EU Citizens apply to stay - The Big Issue in the North

“EU nurses contribute significantly” says Estephanie Dunn. Photo: Christopher Furlong / Getty
“EU nurses contribute significantly” says Estephanie Dunn. Photo: Christopher Furlong / Getty

A pilot scheme that allows some EU citizens living in the North West to apply for “settled status” in the UK has been cautiously welcomed by campaigners.

The initiative allows staff at 12 regional NHS trusts and staff and students at three universities in Liverpool to submit applications, while the government finalises details of the new legislation. It marks the start of a threeyear programme to register the estimated 3.8 million EU citizens living in the UK under freedom of movement rules.

The “managed live trial” will involve up to 4,000 people and will allow Home Office officials to test the system and make changes ahead of a phased roll-out later this year. Applicants must go through the process in person with an official, while later phases will allow people to submit their forms online. Applications costs £65 per adult and people must have lived in the UK for five years to qualify. 

Living in limbo

The launch follows more than two years of limbo for EU nationals, who have been unsure of what their rights would be after Brexit. In essence, the pilot offers unilateral guarantees for these citizens – since applicants who qualify will receive settled status regardless of the outcome of the Brexit negotiations. Until recently Theresa May had been unwilling to offer universal guarantees.

Roger Casale, founder and CEO of campaign group New Europeans UK, said:

“This should have happened two These citizens have been living in limbo for two years and two months, which has caused huge stress for many. But at least they are doing it now. This is an important development which could start to reduce some of the uncertainty around EU27 citizens’ rights post Brexit. It also represents a significant policy U-turn by the government,which we welcome.”

Campaigners now want the scheme rolled out nationally as soon as possible – and widened to include workers from the private sector. Casale called on the government to confirm the rights of all EU27 citizens, including electoral rights and their rights to
family reunion. He said: “It is time to bring to an end this shameful episode of treating the lives of our fellow human beings as collateral in the Brexit negotiations and give people the certainty they need to be able to plan their future.”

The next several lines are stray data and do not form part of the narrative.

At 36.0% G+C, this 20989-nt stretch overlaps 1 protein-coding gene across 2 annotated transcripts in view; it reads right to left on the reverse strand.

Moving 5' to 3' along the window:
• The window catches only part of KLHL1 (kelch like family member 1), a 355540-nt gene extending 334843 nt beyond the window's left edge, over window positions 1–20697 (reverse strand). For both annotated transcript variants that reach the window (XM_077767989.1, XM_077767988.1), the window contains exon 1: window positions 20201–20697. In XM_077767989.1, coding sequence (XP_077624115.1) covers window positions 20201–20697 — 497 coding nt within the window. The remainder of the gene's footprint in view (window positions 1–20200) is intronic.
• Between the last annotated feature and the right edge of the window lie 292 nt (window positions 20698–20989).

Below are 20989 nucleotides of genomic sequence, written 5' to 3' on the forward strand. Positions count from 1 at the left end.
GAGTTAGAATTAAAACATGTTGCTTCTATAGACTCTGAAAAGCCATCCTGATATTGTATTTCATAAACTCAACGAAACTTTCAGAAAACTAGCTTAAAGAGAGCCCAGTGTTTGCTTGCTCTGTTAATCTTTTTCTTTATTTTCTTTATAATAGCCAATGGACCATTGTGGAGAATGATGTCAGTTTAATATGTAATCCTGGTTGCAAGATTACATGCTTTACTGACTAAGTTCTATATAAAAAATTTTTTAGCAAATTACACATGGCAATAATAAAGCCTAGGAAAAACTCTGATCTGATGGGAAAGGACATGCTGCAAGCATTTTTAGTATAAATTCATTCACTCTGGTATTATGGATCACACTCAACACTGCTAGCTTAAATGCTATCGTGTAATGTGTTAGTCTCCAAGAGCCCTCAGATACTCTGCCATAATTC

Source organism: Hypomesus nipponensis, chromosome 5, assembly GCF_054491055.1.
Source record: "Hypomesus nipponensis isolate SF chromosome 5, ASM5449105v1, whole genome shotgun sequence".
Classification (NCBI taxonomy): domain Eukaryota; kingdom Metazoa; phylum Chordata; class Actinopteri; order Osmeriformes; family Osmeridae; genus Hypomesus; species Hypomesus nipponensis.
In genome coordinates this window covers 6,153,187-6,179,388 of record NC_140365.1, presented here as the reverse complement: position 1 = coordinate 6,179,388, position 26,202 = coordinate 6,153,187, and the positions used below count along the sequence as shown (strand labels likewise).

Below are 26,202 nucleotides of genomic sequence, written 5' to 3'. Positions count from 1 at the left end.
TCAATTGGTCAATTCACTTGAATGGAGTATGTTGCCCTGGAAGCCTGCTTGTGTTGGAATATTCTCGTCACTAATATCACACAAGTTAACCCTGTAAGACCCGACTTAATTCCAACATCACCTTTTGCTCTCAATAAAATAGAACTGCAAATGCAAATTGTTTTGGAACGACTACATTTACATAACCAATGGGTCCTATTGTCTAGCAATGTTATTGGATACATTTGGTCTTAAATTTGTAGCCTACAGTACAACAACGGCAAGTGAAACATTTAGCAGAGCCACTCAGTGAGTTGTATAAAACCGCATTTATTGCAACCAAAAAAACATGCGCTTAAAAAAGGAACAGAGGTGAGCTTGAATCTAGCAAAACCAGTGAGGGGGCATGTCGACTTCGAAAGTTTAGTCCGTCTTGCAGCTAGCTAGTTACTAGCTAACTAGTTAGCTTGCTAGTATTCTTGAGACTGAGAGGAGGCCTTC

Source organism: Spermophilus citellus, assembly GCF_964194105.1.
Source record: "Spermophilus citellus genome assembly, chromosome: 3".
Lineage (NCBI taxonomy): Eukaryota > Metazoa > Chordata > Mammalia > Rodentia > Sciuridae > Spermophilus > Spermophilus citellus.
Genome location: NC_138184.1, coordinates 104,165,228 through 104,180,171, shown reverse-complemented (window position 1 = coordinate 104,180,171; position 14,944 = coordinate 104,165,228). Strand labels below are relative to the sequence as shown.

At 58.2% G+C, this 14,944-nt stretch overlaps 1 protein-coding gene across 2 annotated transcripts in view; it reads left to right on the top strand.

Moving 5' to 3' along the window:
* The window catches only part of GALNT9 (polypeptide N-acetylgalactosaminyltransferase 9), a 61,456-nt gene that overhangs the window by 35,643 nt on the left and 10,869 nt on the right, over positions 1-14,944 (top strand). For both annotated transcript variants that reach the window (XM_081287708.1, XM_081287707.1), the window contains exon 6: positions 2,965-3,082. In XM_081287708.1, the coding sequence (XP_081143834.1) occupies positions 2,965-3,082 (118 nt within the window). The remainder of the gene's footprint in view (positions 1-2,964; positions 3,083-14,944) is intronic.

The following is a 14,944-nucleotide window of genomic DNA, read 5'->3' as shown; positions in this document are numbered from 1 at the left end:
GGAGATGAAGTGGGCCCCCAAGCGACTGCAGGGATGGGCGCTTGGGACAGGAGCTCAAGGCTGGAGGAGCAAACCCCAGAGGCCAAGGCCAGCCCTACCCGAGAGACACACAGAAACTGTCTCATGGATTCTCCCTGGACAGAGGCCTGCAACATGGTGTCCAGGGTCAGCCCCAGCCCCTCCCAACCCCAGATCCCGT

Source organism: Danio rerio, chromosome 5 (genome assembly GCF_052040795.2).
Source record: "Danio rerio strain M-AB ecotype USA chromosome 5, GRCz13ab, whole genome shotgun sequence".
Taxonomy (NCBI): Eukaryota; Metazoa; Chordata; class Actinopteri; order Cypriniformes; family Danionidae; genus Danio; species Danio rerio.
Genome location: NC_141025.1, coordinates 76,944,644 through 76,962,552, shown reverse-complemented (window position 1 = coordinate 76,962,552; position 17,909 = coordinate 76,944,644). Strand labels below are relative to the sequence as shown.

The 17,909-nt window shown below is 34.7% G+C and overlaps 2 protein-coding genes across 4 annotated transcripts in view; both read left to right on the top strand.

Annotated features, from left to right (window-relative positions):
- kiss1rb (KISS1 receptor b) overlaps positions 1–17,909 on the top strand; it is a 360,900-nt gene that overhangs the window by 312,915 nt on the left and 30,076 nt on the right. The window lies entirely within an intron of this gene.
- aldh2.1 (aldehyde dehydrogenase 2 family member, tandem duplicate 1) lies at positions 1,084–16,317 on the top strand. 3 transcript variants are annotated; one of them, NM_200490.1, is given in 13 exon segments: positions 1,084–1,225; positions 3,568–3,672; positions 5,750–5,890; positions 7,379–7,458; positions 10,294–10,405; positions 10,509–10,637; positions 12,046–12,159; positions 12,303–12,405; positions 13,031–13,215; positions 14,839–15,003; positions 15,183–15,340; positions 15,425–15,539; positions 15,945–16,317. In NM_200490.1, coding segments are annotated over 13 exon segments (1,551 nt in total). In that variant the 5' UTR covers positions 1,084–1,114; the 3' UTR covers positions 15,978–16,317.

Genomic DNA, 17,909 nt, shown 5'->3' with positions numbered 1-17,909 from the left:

Uncertainty over post-Brexit rights has been blamed for the loss of almost 4,000 EU nurses from the NHS in 2017-18, fuelling fears of the impact on services.

Concerns raised

Estephanie Dunn, regional director for the NHS in the North West, welcomed the pilot and hoped it would reassure staff and help trusts plan their workforce. Dunn said:

“EU nurses contribute significantly to the region’s health and social care and bring with them a huge range of skills, expertise and knowledge. The risk of losing this workforce would be devastating. We therefore welcome the opportunity to get this process moving in our region at the earliest opportunity as providing these nurses the ability to plan their futures cannot be underestimated as a mechanism to stem the flow of EU nurses from the UK. For the participating trusts, we see it enabling them to put more robust workforce planning in place and deploy the right numbers of staff with the right skills and abilities to deliver safe care.”

Concern has been raised, however, about the cost. Feidhelm Doolin, president of the students union at Hope University, which is taking part along with Liverpool John Moores University and the University of Liverpool, said:

“I’m pleased the government is rolling out the settled status scheme unilaterally but it is not fair to expect students or anyone else to pay £65 to buy back some of the status they had before the referendum. Make the scheme free or at the very least give a concession for students.”

North West MEP Julie Ward warned against complacency. She said:

“Under growing political pressure, the government have been forced to U-turn and stop using human beings as bargaining chips in their farcical negotiations. But we should not be complacent. For example this relatively small pilot scheme imposes fees on people wanting to take up the trial that are costly and prohibitive for some. I will monitor this rollout at every stage, and fight to ensure that all EU citizens are given the protection they deserve and that their rights are not violated.

About the author:

Ciara Leeming is a regular writer and editor for The Big Issue in the North

Reproduced with kind permission:

The Big Issue in the North


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